Thus, rather than identify people on the basis of their employment status I conceptualized ‘being an engineer’ in terms of one’s identification in terms of, and commitment to, being an engineer. A focus on commitment allowed for a move beyond where the person was employed at the time of the interview to their professional identity and personal alignment with the profession.
In exploring whether the person embraced an engineering identity or distanced themselves from it, two dominant frames emerged, one of highly committed individuals, the other of individuals who expressed disillusionment. In making this distinction it is important to emphasize that these two positions are not determinate or impermeable. Rather they exist on a continuum, with individuals potentially fitting different positions at different times in their life course and in different situations. My use of the term commitment in this project should be seen as something that stemmed from the analysis, rather than as based in the broader literature on career, organizational or professional commitment (Morrow 1983).
The category of committed engineers was made up of 14 interview participants: 10 men and four women. In comparison, I categorized 22 of the participants (eight men and 14 women) as non-committed engineers. (These numbers are not meant to represent the population of engineers, as I purposely oversampled individuals who had left the profession who were more likely to be non-committed.)
In examining these two broad groups of participants I explored a range of factors that I believed might be related to the participant’s levels of commitment. Overall the basic demographics were very similar, with the only significant difference between committed and non-committed engineers being a gender imbalance – men were significantly more likely to be committed than women (X2=4.208, p<.05). There was not a statistically significant difference in the ages of the committed and non-committed engineers, although this appears to be due to the fact that the youngest and oldest men in the study were both committed. In contrast, the committed women were on average considerably older (42 years) than the non-committed women (33 years). Additionally, similar proportions of both the committed and non-committed groups were married and had children. In both groups, individuals from a range of sub-disciplines were represented, indicating that commitment is not an issue stemming from a particular sub-field of the discipline. Similarly degree of “success” in the profession, in terms of managerial experience and title, did not appear related to commitment. While those who owned or were partners in engineering firms were all committed, among those in engineering management and project management there were slightly more non-committed engineers.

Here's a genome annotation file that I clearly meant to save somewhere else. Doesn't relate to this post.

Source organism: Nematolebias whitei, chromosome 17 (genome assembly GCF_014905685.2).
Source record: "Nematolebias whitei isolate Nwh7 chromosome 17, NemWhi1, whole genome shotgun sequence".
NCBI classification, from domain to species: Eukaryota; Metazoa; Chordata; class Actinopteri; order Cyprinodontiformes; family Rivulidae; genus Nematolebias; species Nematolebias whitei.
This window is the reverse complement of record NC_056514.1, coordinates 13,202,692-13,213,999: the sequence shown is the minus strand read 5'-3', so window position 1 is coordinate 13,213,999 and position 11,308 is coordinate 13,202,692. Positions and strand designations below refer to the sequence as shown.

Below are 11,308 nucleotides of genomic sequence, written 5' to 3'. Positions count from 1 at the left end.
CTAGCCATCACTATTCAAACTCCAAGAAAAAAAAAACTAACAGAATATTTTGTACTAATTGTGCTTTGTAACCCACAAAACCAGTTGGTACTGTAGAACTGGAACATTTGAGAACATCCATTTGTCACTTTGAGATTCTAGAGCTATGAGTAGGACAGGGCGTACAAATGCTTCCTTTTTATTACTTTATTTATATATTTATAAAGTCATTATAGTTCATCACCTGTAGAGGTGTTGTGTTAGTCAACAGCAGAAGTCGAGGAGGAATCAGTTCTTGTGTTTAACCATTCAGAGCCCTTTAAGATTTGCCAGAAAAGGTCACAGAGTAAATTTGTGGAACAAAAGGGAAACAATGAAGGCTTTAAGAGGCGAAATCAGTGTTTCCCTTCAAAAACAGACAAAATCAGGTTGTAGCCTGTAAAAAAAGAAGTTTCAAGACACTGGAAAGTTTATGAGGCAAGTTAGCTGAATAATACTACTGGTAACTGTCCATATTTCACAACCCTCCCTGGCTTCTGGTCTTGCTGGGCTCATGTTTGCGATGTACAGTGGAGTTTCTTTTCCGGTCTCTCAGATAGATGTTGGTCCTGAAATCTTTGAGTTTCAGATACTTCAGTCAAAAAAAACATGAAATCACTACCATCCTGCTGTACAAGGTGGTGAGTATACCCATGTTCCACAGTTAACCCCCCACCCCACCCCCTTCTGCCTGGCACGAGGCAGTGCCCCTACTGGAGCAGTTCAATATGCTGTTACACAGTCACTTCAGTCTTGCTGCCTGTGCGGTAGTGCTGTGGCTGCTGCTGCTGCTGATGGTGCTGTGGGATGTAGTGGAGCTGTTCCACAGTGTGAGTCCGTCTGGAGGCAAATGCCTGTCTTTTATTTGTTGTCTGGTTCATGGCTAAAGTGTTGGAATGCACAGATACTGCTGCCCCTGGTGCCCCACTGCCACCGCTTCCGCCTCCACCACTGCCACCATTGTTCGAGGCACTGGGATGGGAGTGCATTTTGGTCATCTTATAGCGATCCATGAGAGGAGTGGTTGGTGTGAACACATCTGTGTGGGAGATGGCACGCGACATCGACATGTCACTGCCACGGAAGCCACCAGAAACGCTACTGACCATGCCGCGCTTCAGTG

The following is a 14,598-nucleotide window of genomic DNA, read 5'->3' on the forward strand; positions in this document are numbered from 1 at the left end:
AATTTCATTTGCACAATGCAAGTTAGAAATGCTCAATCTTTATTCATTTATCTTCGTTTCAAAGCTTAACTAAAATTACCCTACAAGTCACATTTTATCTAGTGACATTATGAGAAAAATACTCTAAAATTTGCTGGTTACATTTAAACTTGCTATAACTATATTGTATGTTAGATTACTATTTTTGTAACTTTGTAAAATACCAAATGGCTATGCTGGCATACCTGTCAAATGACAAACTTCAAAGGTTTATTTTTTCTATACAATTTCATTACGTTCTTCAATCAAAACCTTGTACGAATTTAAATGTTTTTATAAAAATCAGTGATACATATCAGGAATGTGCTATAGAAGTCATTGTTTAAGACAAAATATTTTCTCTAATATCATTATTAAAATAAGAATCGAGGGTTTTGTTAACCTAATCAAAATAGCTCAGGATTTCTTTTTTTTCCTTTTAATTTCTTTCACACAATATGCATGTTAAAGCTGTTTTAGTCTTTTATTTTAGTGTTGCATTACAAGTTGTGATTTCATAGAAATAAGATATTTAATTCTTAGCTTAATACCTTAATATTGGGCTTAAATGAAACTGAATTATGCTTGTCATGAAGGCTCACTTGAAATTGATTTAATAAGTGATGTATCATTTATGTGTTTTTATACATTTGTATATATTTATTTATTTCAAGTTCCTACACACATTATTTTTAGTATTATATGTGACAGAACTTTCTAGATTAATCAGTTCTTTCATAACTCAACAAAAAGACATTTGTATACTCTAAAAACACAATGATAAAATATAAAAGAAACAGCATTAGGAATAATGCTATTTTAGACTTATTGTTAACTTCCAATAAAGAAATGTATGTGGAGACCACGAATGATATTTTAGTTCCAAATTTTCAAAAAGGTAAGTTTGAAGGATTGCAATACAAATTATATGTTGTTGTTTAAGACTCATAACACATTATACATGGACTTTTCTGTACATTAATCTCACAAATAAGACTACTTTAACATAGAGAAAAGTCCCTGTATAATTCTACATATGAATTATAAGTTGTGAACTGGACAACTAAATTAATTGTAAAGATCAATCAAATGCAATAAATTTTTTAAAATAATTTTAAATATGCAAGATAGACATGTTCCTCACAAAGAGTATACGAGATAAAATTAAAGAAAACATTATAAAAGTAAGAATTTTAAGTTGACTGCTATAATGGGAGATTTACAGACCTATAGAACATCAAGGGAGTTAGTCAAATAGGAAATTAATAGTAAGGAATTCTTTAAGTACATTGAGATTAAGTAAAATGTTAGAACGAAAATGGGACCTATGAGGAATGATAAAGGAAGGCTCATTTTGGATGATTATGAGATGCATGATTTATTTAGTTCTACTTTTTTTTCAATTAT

The gendered component of commitment to engineering also reflects broader trends that can be seen in the profession in Alberta. Based on an analysis of APEGGA membership data, among individuals who graduated from engineering in Alberta in 1980, 68.9% of men versus 47.3% of women continued to practice in 2008 (X2 = 28.81, p=0.000, n=1887). While the difference was not as large for graduates in 2000, where 65.9% of men versus 56.7% of women continued to be practicing professional engineers, it was again strongly significant (X2 = 8.37, p=0.004, n=1275), indicating that even recent female graduates are disproportionately likely to leave.
Further exploration of the relationship between gender and commitment to engineering is explored in the Men's Experiences and Being a Woman in Engineering sections.
Morrow, P.C. 1983. “Concept Redundancy on Organizational Research: the Case of Work Commitment.” Academy of Management Review 8(3):486-500.